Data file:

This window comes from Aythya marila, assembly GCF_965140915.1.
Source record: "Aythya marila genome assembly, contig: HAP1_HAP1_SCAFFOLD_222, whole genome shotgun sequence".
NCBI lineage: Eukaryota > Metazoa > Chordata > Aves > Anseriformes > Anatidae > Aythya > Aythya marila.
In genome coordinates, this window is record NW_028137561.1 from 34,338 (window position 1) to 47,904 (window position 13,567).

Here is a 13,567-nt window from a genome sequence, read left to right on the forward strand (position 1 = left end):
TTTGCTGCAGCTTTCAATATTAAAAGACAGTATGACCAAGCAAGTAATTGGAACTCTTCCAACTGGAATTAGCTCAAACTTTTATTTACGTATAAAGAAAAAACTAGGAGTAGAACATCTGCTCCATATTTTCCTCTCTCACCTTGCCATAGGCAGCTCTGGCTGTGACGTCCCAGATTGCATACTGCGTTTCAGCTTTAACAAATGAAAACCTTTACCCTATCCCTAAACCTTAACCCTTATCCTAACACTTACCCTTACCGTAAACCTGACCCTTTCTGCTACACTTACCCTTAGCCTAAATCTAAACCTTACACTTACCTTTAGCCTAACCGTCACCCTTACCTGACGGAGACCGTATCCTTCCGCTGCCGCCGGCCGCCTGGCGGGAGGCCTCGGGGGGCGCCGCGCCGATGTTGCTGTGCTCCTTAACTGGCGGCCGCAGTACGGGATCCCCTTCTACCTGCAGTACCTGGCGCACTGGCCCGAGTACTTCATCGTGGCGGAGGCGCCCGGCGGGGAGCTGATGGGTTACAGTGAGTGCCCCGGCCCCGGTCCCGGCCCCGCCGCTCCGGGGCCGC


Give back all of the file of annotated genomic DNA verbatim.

This window comes from Aythya marila, assembly GCF_965140915.1.
Source record: "Aythya marila genome assembly, contig: HAP1_HAP1_SCAFFOLD_222, whole genome shotgun sequence".
NCBI lineage: Eukaryota > Metazoa > Chordata > Aves > Anseriformes > Anatidae > Aythya > Aythya marila.
In genome coordinates, this window is record NW_028137561.1 from 34,338 (window position 1) to 47,904 (window position 13,567).

Here is a 13,567-nt window from a genome sequence, read left to right on the forward strand (position 1 = left end):
TTTGCTGCAGCTTTCAATATTAAAAGACAGTATGACCAAGCAAGTAATTGGAACTCTTCCAACTGGAATTAGCTCAAACTTTTATTTACGTATAAAGAAAAAACTAGGAGTAGAACATCTGCTCCATATTTTCCTCTCTCACCTTGCCATAGGCAGCTCTGGCTGTGACGTCCCAGATTGCATACTGCGTTTCAGCTTTAACAAATGAAAACCTTTACCCTATCCCTAAACCTTAACCCTTATCCTAACACTTACCCTTACCGTAAACCTGACCCTTTCTGCTACACTTACCCTTAGCCTAAATCTAAACCTTACACTTACCTTTAGCCTAACCGTCACCCTTACCTGACGGAGACCGTATCCTTCCGCTGCCGCCGGCCGCCTGGCGGGAGGCCTCGGGGGGCGCCGCGCCGATGTTGCTGTGCTCCTTAACTGGCGGCCGCAGTACGGGATCCCCTTCTACCTGCAGTACCTGGCGCACTGGCCCGAGTACTTCATCGTGGCGGAGGCGCCCGGCGGGGAGCTGATGGGTTACAGTGAGTGCCCCGGCCCCGGTCCCGGCCCCGCCGCTCCGGGGCCGC